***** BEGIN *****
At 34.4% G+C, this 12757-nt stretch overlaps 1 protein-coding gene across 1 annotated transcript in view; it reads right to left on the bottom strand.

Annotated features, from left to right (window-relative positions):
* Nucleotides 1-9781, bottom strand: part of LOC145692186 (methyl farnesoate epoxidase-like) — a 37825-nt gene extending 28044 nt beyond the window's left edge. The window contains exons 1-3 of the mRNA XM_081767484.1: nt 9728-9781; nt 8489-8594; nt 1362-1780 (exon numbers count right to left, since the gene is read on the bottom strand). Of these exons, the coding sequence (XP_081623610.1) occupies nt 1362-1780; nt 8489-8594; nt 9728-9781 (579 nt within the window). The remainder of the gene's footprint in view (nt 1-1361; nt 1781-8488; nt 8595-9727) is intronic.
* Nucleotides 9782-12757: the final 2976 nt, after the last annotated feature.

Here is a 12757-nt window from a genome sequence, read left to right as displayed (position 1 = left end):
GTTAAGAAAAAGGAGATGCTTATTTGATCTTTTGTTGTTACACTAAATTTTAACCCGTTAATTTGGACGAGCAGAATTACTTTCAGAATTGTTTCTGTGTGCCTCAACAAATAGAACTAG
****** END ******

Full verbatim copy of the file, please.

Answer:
At 34.4% G+C, this 12757-nt stretch overlaps 1 protein-coding gene across 1 annotated transcript in view; it reads right to left on the bottom strand.

Annotated features, from left to right (window-relative positions):
* Nucleotides 1-9781, bottom strand: part of LOC145692186 (methyl farnesoate epoxidase-like) — a 37825-nt gene extending 28044 nt beyond the window's left edge. The window contains exons 1-3 of the mRNA XM_081767484.1: nt 9728-9781; nt 8489-8594; nt 1362-1780 (exon numbers count right to left, since the gene is read on the bottom strand). Of these exons, the coding sequence (XP_081623610.1) occupies nt 1362-1780; nt 8489-8594; nt 9728-9781 (579 nt within the window). The remainder of the gene's footprint in view (nt 1-1361; nt 1781-8488; nt 8595-9727) is intronic.
* Nucleotides 9782-12757: the final 2976 nt, after the last annotated feature.

Here is a 12757-nt window from a genome sequence, read left to right as displayed (position 1 = left end):
GTTAAGAAAAAGGAGATGCTTATTTGATCTTTTGTTGTTACACTAAATTTTAACCCGTTAATTTGGACGAGCAGAATTACTTTCAGAATTGTTTCTGTGTGCCTCAACAAATAGAACTAG